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The fact that he had one [a mistress] was insisted upon wherever he was known. His acquaintances resented the fact that he turned up in popular restaurants with her and, leaving her at a table, sauntered about, chatting with whomever he knew. (2.3-4)
Tom is just the worst. It's one thing to have a mistress; it's quite another to embarrass your wife and friends by rubbing that mistress in their face. Right? Right.
About half way between West Egg and New York the motor road hastily joins the railroad and runs beside it for a quarter of a mile, so as to shrink away from a certain desolate area of land. This is a valley of ashes -- a fantastic farm where ashes grow like wheat into ridges and hills and grotesque gardens; where ashes take the forms of houses and chimneys and rising smoke and, finally, with a transcendent effort, of men who move dimly and already crumbling through the powdery air. (2.1)
West Egg is connected to New York by a road and a set of train tracks. It's not isolated: in fact, the things that happen in the city end up having effects back at West Egg. Trains and other technology like automobiles seemed to decrease isolation throughout the nineteenth century—but did they? Or, like Facebook, do they just give the appearance of togetherness while making us all more and more isolated?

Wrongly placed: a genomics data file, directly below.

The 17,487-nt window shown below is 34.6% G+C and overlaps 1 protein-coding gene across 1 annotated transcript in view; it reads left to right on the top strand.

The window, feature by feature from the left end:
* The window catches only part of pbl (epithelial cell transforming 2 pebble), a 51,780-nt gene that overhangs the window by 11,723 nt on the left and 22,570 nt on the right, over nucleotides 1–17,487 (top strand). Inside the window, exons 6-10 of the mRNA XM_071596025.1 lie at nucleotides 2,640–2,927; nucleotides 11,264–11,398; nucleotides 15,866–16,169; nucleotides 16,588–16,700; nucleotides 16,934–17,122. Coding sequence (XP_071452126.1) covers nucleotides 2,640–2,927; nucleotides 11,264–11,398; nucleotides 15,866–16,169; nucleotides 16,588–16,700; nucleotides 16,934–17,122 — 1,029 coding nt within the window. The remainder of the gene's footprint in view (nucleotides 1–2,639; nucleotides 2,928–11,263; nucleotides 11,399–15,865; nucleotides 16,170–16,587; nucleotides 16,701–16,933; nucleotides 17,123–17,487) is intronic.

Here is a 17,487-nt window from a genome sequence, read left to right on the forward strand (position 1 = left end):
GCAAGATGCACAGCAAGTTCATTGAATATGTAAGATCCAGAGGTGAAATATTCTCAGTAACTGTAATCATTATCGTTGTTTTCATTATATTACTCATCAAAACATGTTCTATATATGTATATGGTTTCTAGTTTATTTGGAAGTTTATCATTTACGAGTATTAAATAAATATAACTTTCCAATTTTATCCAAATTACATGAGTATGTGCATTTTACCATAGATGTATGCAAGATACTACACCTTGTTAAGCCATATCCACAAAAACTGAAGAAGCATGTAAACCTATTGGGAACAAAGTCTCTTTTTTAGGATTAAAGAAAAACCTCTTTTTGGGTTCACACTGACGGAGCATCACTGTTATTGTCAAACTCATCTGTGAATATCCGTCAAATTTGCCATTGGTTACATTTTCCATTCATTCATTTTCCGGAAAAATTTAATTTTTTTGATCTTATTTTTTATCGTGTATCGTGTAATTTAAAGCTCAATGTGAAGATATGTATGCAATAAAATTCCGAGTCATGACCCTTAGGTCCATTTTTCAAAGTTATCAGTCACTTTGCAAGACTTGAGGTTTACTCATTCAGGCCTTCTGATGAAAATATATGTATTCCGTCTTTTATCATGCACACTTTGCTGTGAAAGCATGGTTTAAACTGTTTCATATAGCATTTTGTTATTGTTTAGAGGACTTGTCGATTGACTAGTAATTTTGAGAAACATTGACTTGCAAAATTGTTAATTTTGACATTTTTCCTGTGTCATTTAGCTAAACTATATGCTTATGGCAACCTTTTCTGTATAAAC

It was on the two little seats facing each other that are always the last ones left on the train. I was going up to New York to see my sister and spend the night. He had on a dress suit and patent leather shoes, and I couldn't keep my eyes off him, but every time he looked at me I had to pretend to be looking at the advertisement over his head. When we came into the station he was next to me, and his white shirt-front pressed against my arm, and so I told him I'd have to call a policeman, but he knew I lied. I was so excited that when I got into a taxi with him I didn't hardly know I wasn't getting into a subway train. All I kept thinking about, over and over, was 'You can't live forever; you can't live forever.' (2.121)
YOLO: just as dumb in the 1920s as it is now.